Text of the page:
• Users Online: 63
  • Home
  • Print this page
  • Email this page
Home About us Editorial board Ahead of print Current issue Search Archives Submit article Instructions Subscribe Contacts Login 

 Table of Contents  
Year : 2018  |  Volume : 4  |  Issue : 2  |  Page : 111-114

Staged humerus lengthening with monolateral fixation followed by a circular frame: Technique of fixator change

1 Louisiana State University Health Science Center, Children's Hospital of New Orleans, New Orleans, LA, USA
2 International Center for Limb Lengthening, Rubin Institute for Advanced Orthopedics, Sinai Hospital of Baltimore, Maryland, USA

Date of Web Publication4-Mar-2019

Correspondence Address:
John E Herzenberg
International Center for Limb Lengthening, Rubin Institute for Advanced Orthopedics, Sinai Hospital of Baltimore, 2401 West Belvedere Avenue, Baltimore, Maryland 21215
Login to access the Email id

Source of Support: None, Conflict of Interest: None

DOI: 10.4103/jllr.jllr_12_18

Rights and Permissions

Monolateral external fixator (MEF) has been commonly used for limb lengthening in both upper and lower extremities. Since MEF can only lengthen or shorten the bone, sagittal, coronal, and torsional deformities need to be corrected acutely at the time of MEF application. Acute correction, particularly torsional correction, may endanger the radial or peroneal nerves. Gradual correction of torsion may be safely achieved using a circular external fixator (CEF) frame. We present a case study of humeral lengthening with derotation to describe a technique, whereby it is possible to first lengthen with MEF and then derotate with CEF. This is a case report of a 14-year-old boy with a history of neonatal sepsis and growth arrest of the proximal humerus that led to a short right humerus and loss of external rotation. Humerus lengthening was achieved (6.6 cm) using MEF. Conversion to CEF was done after the distraction phase and prior to regenerate bone consolidation. Two 2/3 rings were connected to the proximal and distal fixation half-pins, and then the six connecting struts were added. The rotation deformity correction was then performed gradually to achieve 60° of external rotation. The described technique to convert the MEF into CEF is versatile and can be employed in the clinic safely and without sedation.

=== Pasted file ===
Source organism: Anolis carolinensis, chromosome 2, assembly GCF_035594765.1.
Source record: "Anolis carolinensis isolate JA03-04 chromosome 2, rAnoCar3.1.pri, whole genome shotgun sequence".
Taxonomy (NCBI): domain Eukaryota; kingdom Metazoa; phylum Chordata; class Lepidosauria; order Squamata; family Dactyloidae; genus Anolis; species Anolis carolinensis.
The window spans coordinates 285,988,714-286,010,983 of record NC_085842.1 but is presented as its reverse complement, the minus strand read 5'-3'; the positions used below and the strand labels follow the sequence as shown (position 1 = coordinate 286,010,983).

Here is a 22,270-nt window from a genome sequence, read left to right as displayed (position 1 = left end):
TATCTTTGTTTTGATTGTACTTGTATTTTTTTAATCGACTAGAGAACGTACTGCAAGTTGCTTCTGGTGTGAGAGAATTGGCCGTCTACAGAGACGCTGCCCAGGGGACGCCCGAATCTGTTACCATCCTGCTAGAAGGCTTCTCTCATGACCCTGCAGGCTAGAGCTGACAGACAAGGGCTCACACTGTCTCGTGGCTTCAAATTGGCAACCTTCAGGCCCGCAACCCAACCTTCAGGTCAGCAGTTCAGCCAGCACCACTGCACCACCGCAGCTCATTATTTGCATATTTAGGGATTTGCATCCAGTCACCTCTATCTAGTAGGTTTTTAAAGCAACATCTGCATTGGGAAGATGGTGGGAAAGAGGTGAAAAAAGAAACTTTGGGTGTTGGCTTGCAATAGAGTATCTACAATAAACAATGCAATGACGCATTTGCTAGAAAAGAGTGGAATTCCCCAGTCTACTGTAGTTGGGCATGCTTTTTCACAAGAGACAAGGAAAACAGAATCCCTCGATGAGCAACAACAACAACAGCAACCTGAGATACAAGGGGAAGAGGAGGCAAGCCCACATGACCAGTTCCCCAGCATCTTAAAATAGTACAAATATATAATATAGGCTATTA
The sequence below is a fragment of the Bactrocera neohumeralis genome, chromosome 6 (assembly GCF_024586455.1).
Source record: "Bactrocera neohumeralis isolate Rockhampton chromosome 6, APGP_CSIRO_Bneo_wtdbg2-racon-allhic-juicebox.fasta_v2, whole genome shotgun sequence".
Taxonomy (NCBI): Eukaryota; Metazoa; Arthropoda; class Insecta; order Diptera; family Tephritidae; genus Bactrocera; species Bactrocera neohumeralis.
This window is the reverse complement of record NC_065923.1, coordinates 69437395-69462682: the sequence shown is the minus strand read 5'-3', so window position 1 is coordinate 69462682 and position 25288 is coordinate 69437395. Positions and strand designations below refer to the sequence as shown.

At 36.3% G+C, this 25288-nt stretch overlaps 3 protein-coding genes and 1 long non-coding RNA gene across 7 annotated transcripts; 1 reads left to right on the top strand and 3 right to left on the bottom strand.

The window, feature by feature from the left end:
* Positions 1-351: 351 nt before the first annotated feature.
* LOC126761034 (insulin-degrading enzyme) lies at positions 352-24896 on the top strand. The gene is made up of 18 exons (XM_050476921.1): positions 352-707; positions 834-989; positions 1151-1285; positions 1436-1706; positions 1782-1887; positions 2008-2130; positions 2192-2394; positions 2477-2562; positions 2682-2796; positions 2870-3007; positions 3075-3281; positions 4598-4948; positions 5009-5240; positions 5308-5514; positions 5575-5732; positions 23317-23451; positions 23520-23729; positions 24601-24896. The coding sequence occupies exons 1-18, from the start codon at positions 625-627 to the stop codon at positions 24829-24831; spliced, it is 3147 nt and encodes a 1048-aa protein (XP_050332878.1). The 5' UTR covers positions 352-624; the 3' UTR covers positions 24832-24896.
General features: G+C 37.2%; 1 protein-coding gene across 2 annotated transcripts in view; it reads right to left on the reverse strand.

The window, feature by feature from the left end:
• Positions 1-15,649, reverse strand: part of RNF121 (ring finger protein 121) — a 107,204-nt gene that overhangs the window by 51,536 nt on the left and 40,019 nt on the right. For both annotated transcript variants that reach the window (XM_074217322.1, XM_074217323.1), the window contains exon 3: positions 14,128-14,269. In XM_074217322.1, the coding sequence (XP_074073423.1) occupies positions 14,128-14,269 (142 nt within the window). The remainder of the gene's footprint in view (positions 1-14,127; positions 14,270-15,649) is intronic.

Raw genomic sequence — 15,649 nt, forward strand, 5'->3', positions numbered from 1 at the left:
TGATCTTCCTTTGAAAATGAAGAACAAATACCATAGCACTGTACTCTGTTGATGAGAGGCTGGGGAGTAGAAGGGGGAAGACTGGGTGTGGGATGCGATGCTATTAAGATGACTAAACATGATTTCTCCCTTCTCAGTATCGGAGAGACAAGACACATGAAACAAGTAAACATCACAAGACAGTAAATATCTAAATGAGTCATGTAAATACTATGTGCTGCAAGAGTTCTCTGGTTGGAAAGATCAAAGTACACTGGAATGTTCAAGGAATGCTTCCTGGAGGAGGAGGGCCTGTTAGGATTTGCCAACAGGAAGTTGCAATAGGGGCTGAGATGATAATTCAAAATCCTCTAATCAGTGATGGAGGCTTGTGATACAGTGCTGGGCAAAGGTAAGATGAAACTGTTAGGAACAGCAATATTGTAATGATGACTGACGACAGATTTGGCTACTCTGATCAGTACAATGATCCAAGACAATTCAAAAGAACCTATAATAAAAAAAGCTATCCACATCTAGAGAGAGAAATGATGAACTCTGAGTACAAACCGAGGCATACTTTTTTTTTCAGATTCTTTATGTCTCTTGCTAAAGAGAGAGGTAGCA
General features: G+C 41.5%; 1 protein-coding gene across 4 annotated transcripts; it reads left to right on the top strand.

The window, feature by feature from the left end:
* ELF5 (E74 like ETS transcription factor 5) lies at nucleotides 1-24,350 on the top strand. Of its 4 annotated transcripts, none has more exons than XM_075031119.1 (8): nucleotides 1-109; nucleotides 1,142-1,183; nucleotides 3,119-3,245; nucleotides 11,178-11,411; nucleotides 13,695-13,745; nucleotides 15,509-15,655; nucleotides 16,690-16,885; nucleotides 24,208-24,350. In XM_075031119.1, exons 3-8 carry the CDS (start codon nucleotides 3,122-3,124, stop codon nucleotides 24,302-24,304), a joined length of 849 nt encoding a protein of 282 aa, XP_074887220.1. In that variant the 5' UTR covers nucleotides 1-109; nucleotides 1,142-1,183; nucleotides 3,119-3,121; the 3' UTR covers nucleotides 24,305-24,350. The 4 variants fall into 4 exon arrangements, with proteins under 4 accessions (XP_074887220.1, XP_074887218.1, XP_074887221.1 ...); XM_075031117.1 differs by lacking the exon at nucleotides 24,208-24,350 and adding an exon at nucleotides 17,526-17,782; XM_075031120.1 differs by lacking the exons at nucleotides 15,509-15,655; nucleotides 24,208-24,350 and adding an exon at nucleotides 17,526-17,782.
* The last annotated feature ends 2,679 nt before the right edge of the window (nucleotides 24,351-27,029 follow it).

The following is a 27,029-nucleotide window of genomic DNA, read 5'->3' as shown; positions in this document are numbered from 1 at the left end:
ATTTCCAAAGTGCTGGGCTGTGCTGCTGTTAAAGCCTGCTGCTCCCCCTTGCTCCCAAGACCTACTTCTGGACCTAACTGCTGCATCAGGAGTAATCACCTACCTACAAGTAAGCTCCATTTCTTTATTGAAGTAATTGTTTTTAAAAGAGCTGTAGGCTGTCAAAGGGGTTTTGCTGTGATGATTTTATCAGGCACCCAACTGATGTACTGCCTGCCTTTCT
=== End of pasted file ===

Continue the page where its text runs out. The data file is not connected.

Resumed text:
Keywords: Bone lengthening, circular external fixator, deformity correction, humerus lengthening, monolateral external fixation, Taylor spatial frame

How to cite this article:
Kadhim M, Herzenberg JE. Staged humerus lengthening with monolateral fixation followed by a circular frame: Technique of fixator change. J Limb Lengthen Reconstr 2018;4:111-4

How to cite this URL:
Kadhim M, Herzenberg JE. Staged humerus lengthening with monolateral fixation followed by a circular frame: Technique of fixator change. J Limb Lengthen Reconstr [serial online] 2018 [cited 2022 May 20];4:111-4. Available from: https://www.jlimblengthrecon.org/text.asp?2018/4/2/111/253388

  Introduction Top

Distraction osteogenesis with external fixators is commonly done for bone lengthening. Choice of fixation includes monolateral external fixators (MEFs) and circular external fixators (CEFs).[1],[2] MEFs are less bulky compared to the circular fixators.[3],[4],[5],[6] Although MEFs have a sleeker profile and are preferred by patients, they are limited to lengthening and shortening.[7] CEFs are bulky but are capable of gradual correction of angular and torsional deformities.[4],[5] We present in this study a case of 6.5-cm humerus lengthening that was done using a low-profile MEF modified to a CEF at a second stage for rotation correction. The fixator conversion was performed in the clinic without sedation.